The Unity Gardens will decrease rates of obesity and chronic illness through education and increased accessibility of healthy fruits and vegetables. This will be measured by counting the number of community gardens & total square footage, conducting food surveys and diet plans, tracking USDHHS statistics on produce consumption (Healthy People 2020). By partnering with Memorial Hospital and the St Joseph County Health Dept, HP-NWS weight, mean cholesterol levels, county death rates from diabetes and heart disease will be compared each year.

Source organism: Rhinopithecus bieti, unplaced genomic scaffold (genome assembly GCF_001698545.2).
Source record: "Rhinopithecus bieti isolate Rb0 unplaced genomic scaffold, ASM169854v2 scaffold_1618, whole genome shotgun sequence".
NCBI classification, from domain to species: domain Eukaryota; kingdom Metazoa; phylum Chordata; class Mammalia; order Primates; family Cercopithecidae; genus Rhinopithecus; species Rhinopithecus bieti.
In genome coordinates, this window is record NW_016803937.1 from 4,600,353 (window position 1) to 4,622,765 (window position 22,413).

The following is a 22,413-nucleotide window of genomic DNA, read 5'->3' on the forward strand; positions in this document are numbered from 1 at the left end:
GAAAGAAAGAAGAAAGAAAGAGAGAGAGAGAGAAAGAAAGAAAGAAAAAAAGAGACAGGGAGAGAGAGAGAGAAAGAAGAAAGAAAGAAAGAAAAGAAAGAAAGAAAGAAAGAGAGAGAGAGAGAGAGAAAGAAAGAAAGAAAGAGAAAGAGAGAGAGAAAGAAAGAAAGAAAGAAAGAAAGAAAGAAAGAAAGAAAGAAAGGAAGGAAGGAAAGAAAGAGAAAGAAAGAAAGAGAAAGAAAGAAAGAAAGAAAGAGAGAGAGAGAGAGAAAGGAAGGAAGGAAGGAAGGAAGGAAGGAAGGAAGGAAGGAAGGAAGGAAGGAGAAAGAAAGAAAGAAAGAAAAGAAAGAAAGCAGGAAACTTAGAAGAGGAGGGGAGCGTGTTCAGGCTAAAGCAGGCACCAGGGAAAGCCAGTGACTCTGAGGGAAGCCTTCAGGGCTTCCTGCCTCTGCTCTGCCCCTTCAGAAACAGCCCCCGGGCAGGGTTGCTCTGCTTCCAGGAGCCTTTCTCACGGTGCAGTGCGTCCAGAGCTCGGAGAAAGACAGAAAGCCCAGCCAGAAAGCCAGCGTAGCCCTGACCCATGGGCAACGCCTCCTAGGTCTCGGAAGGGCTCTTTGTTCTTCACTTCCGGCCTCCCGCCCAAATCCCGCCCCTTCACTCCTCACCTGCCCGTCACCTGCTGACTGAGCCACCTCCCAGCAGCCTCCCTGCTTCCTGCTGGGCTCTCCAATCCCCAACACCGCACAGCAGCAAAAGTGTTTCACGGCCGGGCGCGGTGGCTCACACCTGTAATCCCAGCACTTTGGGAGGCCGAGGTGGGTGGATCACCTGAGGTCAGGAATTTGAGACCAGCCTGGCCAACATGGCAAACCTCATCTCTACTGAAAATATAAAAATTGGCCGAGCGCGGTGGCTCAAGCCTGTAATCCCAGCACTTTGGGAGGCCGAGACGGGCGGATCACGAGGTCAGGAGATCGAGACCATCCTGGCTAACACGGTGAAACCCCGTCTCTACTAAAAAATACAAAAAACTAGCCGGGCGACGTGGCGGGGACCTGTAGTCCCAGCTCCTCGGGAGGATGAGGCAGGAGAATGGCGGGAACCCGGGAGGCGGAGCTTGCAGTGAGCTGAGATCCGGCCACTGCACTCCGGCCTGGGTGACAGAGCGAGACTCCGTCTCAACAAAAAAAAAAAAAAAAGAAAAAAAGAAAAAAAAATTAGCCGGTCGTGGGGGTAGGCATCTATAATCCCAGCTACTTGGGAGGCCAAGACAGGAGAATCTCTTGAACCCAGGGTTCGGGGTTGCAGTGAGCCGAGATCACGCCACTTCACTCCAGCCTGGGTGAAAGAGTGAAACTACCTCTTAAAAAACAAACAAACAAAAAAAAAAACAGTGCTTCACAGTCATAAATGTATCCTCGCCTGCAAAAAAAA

The gardens will also improve the community's social health by developing opportunities for diverse and vulnerable populations to gather, collaborate, and support each other. The Unity Gardens will build community by bringing neighbors and groups together in shared garden activities and educational events. Sign-in sheets will track the participation rates. Greenhouse events will host groups to come together to sprout seeds. Educational events will highlight growing tips, composting, nutrition, canning, and food preparation. Schools, universities, and camps will participate in service learning, internships, and continuing education on a variety of topics including sustainable food systems, global petroleum issues, and studies investigating childhood malnutrition and hunger. Crime rates in garden census tracks or zip codes will be used to measure crime reduction.